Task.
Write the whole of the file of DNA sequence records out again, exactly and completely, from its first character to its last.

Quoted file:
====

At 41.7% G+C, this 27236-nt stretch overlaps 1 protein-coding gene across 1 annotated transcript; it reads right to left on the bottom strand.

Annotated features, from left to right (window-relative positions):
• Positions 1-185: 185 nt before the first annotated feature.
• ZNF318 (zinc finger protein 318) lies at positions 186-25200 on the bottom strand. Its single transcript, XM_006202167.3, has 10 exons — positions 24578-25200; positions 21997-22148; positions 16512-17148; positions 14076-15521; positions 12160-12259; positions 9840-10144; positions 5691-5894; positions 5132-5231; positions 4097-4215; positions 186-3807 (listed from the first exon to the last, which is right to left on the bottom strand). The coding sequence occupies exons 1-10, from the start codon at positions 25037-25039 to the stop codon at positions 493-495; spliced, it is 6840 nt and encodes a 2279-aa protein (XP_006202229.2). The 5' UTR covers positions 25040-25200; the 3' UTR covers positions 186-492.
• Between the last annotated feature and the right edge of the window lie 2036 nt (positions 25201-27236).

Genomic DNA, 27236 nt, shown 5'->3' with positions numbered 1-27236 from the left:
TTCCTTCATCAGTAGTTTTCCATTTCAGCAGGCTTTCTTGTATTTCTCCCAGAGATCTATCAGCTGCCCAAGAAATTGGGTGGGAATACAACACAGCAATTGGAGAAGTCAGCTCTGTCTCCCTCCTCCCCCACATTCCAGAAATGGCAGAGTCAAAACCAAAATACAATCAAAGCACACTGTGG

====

At 41.7% G+C, this 27236-nt stretch overlaps 1 protein-coding gene across 1 annotated transcript; it reads right to left on the bottom strand.

Annotated features, from left to right (window-relative positions):
• Positions 1-185: 185 nt before the first annotated feature.
• ZNF318 (zinc finger protein 318) lies at positions 186-25200 on the bottom strand. Its single transcript, XM_006202167.3, has 10 exons — positions 24578-25200; positions 21997-22148; positions 16512-17148; positions 14076-15521; positions 12160-12259; positions 9840-10144; positions 5691-5894; positions 5132-5231; positions 4097-4215; positions 186-3807 (listed from the first exon to the last, which is right to left on the bottom strand). The coding sequence occupies exons 1-10, from the start codon at positions 25037-25039 to the stop codon at positions 493-495; spliced, it is 6840 nt and encodes a 2279-aa protein (XP_006202229.2). The 5' UTR covers positions 25040-25200; the 3' UTR covers positions 186-492.
• Between the last annotated feature and the right edge of the window lie 2036 nt (positions 25201-27236).

Genomic DNA, 27236 nt, shown 5'->3' with positions numbered 1-27236 from the left:
TTCCTTCATCAGTAGTTTTCCATTTCAGCAGGCTTTCTTGTATTTCTCCCAGAGATCTATCAGCTGCCCAAGAAATTGGGTGGGAATACAACACAGCAATTGGAGAAGTCAGCTCTGTCTCCCTCCTCCCCCACATTCCAGAAATGGCAGAGTCAAAACCAAAATACAATCAAAGCACACTGTGG